Jeremiah[3] sits down and looks over the smoldering  ruins of his beloved Jerusalem. His voice rises into the wail of sorrow - a lament. His funeral dirge over the city of God, inspired by the Spirit of God is a message for all the people of God. This book is a master crafted poem with five stanzas. Chapters 1, 2, 4 and 5 each start with a successive letter of the Hebrew alphabet, 22 in all. This form of poetry called an acrostic ic beautiful in form and powerful in communication. Chapter 3 is the centerpiece of this poem, with three 22 verse acrostics making it 66 verses long. The theme of the book and this middle chapter agree, as Jeremiah discovers - GREAT IS THY FAITHFULNESS our Great Lord!

I.                     The Outline:

A.                 First Dirge: Jerusalem’s Desolation because of Her Sin (chap. 1)

B.                 Second Dirge: God’s Punishment of Jerusalem’s Sin (chap. 2)

C.                Third Dirge: Jeremiah’s Response (chap. 3)

D.                Fourth Dirge: The Lord’s Anger (chap. 4)

E.                 Fifth Dirge: The Remnant’s Response (chap. 5)

II.                   The Message: Chapter one contains an astounding commentary on Galatians 6:7 “Be not deceived; God is not mocked: for whatsoever a man soweth, that shall he also reap.”  There is no SECURITY apart from the LORD.  Jerusalem the city portrays the state of Jerusalem the people chosen by God. Note these grim reminders:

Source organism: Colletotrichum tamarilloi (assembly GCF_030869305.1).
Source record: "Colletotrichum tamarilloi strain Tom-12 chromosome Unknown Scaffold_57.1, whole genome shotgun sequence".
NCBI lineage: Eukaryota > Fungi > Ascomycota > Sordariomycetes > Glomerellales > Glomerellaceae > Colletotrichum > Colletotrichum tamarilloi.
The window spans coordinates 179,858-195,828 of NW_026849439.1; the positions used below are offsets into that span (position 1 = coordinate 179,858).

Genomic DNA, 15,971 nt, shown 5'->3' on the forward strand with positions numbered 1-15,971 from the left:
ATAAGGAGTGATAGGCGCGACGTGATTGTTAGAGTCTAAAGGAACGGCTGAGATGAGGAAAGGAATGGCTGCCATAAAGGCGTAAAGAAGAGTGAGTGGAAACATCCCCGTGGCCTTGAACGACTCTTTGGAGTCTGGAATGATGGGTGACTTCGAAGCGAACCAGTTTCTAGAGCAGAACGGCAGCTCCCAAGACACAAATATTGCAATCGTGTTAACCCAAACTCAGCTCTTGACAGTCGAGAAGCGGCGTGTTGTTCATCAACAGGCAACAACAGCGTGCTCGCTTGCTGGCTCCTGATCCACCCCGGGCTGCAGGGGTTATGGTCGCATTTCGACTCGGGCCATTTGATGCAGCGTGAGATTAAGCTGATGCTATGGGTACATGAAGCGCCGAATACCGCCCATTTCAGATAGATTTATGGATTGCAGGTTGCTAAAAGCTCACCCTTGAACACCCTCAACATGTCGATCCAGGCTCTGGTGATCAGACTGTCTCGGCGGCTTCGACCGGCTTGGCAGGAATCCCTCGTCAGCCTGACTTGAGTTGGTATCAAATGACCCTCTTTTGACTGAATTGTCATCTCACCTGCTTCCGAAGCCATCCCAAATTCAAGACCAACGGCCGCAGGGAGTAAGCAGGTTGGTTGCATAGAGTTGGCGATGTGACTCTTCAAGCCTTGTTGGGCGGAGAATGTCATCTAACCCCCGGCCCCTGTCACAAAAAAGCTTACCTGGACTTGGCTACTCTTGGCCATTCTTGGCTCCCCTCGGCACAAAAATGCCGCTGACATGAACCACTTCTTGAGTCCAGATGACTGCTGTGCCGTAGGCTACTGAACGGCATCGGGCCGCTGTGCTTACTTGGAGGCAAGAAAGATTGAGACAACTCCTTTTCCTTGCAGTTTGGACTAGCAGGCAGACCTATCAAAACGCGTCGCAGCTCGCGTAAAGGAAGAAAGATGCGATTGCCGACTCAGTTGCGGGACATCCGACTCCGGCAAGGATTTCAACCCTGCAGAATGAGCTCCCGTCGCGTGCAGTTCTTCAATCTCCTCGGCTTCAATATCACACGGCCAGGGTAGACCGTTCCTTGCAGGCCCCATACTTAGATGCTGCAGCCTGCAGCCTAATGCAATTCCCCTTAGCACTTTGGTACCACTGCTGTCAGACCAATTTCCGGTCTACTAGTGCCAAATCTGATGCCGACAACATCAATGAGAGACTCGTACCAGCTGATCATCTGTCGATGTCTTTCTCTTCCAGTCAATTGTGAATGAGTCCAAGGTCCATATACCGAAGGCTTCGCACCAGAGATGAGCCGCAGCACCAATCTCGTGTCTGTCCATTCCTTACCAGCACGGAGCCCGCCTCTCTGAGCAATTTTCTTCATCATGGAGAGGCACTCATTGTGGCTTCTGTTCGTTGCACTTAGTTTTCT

A.                 NO COMFORT  In v.2 “none to comfort” yet the Lord offered comfort continually to His people.

1.                  Psalm 23:4 Yea, though I walk through the valley of the shadow of death, I will fear no evil: for thou art with me; thy rod and thy staff they comfort me. (KJV) This is the very same word as Lam. 1:2. Isaiah 40:1     Comfort ye, comfort ye my people, saith your God. (KJV)

2.                  Jesus always has offered enduring comfort.   John 15:26     But when the Comforter is come, whom I will send unto you from the Father, even the Spirit of truth, which proceedeth from the Father, he shall testify of me: (KJV)

B.                 NO REST   In v. 3 “no rest” was found by Jerusalem, yet the Lord offered and promised His rest: